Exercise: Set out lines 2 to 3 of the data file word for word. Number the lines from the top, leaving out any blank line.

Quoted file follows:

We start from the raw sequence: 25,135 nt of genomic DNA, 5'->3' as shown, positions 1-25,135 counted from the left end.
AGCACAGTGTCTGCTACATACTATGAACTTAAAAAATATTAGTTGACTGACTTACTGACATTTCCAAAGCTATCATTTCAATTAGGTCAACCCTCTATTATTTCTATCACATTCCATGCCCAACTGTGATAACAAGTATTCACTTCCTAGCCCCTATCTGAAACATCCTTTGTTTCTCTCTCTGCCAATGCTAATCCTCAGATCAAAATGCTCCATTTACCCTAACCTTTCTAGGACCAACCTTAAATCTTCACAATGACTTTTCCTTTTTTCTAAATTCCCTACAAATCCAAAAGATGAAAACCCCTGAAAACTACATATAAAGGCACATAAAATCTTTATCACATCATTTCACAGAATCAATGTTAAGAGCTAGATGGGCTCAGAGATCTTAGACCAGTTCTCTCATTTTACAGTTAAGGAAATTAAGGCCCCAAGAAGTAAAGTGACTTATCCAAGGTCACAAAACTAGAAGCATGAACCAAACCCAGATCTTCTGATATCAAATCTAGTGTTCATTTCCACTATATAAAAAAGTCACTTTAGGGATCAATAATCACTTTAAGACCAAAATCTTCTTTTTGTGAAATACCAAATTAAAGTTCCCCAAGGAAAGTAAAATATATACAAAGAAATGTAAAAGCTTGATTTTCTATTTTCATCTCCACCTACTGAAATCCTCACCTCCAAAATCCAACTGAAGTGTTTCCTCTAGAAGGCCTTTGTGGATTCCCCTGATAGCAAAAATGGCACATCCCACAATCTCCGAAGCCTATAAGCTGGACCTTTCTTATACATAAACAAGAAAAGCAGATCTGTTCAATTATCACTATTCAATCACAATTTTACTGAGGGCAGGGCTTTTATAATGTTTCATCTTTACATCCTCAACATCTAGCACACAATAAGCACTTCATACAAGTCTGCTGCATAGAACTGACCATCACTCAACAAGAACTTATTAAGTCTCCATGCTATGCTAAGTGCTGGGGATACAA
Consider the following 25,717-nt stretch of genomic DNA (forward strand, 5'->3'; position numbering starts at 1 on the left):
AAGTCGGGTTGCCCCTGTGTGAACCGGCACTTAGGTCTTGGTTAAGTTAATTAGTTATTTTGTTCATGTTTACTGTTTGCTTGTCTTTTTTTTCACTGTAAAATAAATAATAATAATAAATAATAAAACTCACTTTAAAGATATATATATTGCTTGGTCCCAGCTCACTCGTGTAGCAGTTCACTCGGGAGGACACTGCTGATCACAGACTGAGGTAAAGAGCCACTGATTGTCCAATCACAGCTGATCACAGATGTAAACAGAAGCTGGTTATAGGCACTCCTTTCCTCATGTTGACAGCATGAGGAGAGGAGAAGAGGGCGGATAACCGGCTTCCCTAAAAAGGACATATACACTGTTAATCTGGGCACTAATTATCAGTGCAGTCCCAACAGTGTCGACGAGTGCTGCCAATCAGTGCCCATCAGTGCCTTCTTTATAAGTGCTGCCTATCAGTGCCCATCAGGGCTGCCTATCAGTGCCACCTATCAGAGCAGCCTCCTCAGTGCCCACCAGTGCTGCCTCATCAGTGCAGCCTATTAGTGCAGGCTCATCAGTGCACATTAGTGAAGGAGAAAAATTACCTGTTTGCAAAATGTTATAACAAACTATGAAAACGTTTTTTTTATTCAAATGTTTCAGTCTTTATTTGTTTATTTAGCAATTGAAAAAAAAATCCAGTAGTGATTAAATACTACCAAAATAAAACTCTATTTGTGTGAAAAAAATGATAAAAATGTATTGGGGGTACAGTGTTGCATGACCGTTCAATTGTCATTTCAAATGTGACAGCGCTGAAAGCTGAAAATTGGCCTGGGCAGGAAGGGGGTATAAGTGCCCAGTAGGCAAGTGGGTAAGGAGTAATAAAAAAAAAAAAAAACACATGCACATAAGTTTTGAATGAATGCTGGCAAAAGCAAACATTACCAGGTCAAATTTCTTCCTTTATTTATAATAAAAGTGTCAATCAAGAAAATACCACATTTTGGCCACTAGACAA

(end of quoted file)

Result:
AGCACAGTGTCTGCTACATACTATGAACTTAAAAAATATTAGTTGACTGACTTACTGACATTTCCAAAGCTATCATTTCAATTAGGTCAACCCTCTATTATTTCTATCACATTCCATGCCCAACTGTGATAACAAGTATTCACTTCCTAGCCCCTATCTGAAACATCCTTTGTTTCTCTCTCTGCCAATGCTAATCCTCAGATCAAAATGCTCCATTTACCCTAACCTTTCTAGGACCAACCTTAAATCTTCACAATGACTTTTCCTTTTTTCTAAATTCCCTACAAATCCAAAAGATGAAAACCCCTGAAAACTACATATAAAGGCACATAAAATCTTTATCACATCATTTCACAGAATCAATGTTAAGAGCTAGATGGGCTCAGAGATCTTAGACCAGTTCTCTCATTTTACAGTTAAGGAAATTAAGGCCCCAAGAAGTAAAGTGACTTATCCAAGGTCACAAAACTAGAAGCATGAACCAAACCCAGATCTTCTGATATCAAATCTAGTGTTCATTTCCACTATATAAAAAAGTCACTTTAGGGATCAATAATCACTTTAAGACCAAAATCTTCTTTTTGTGAAATACCAAATTAAAGTTCCCCAAGGAAAGTAAAATATATACAAAGAAATGTAAAAGCTTGATTTTCTATTTTCATCTCCACCTACTGAAATCCTCACCTCCAAAATCCAACTGAAGTGTTTCCTCTAGAAGGCCTTTGTGGATTCCCCTGATAGCAAAAATGGCACATCCCACAATCTCCGAAGCCTATAAGCTGGACCTTTCTTATACATAAACAAGAAAAGCAGATCTGTTCAATTATCACTATTCAATCACAATTTTACTGAGGGCAGGGCTTTTATAATGTTTCATCTTTACATCCTCAACATCTAGCACACAATAAGCACTTCATACAAGTCTGCTGCATAGAACTGACCATCACTCAACAAGAACTTATTAAGTCTCCATGCTATGCTAAGTGCTGGGGATACAA
Consider the following 25,717-nt stretch of genomic DNA (forward strand, 5'->3'; position numbering starts at 1 on the left):